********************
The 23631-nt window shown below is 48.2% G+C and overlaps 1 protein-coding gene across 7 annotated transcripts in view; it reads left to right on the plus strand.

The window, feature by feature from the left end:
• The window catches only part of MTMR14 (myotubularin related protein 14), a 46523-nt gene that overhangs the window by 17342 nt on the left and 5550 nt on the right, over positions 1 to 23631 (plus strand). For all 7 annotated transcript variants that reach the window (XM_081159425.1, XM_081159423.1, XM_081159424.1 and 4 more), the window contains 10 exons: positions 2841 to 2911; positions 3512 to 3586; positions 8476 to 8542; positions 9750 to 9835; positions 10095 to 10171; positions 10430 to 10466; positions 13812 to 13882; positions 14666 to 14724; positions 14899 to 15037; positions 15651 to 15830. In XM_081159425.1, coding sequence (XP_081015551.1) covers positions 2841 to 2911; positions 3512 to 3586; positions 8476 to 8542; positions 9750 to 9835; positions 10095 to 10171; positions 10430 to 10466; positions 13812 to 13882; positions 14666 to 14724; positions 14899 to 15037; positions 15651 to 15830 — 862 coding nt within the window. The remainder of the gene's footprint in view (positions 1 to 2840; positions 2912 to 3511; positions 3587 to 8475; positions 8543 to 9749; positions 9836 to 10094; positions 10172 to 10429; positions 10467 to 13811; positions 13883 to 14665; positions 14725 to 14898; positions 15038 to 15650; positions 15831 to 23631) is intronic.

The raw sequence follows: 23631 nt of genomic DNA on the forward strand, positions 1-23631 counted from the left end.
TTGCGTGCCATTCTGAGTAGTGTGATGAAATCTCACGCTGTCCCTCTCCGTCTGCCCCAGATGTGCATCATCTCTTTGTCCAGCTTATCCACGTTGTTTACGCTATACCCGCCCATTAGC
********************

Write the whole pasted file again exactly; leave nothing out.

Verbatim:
The 23631-nt window shown below is 48.2% G+C and overlaps 1 protein-coding gene across 7 annotated transcripts in view; it reads left to right on the plus strand.

The window, feature by feature from the left end:
• The window catches only part of MTMR14 (myotubularin related protein 14), a 46523-nt gene that overhangs the window by 17342 nt on the left and 5550 nt on the right, over positions 1 to 23631 (plus strand). For all 7 annotated transcript variants that reach the window (XM_081159425.1, XM_081159423.1, XM_081159424.1 and 4 more), the window contains 10 exons: positions 2841 to 2911; positions 3512 to 3586; positions 8476 to 8542; positions 9750 to 9835; positions 10095 to 10171; positions 10430 to 10466; positions 13812 to 13882; positions 14666 to 14724; positions 14899 to 15037; positions 15651 to 15830. In XM_081159425.1, coding sequence (XP_081015551.1) covers positions 2841 to 2911; positions 3512 to 3586; positions 8476 to 8542; positions 9750 to 9835; positions 10095 to 10171; positions 10430 to 10466; positions 13812 to 13882; positions 14666 to 14724; positions 14899 to 15037; positions 15651 to 15830 — 862 coding nt within the window. The remainder of the gene's footprint in view (positions 1 to 2840; positions 2912 to 3511; positions 3587 to 8475; positions 8543 to 9749; positions 9836 to 10094; positions 10172 to 10429; positions 10467 to 13811; positions 13883 to 14665; positions 14725 to 14898; positions 15038 to 15650; positions 15831 to 23631) is intronic.

The raw sequence follows: 23631 nt of genomic DNA on the forward strand, positions 1-23631 counted from the left end.
TTGCGTGCCATTCTGAGTAGTGTGATGAAATCTCACGCTGTCCCTCTCCGTCTGCCCCAGATGTGCATCATCTCTTTGTCCAGCTTATCCACGTTGTTTACGCTATACCCGCCCATTAGC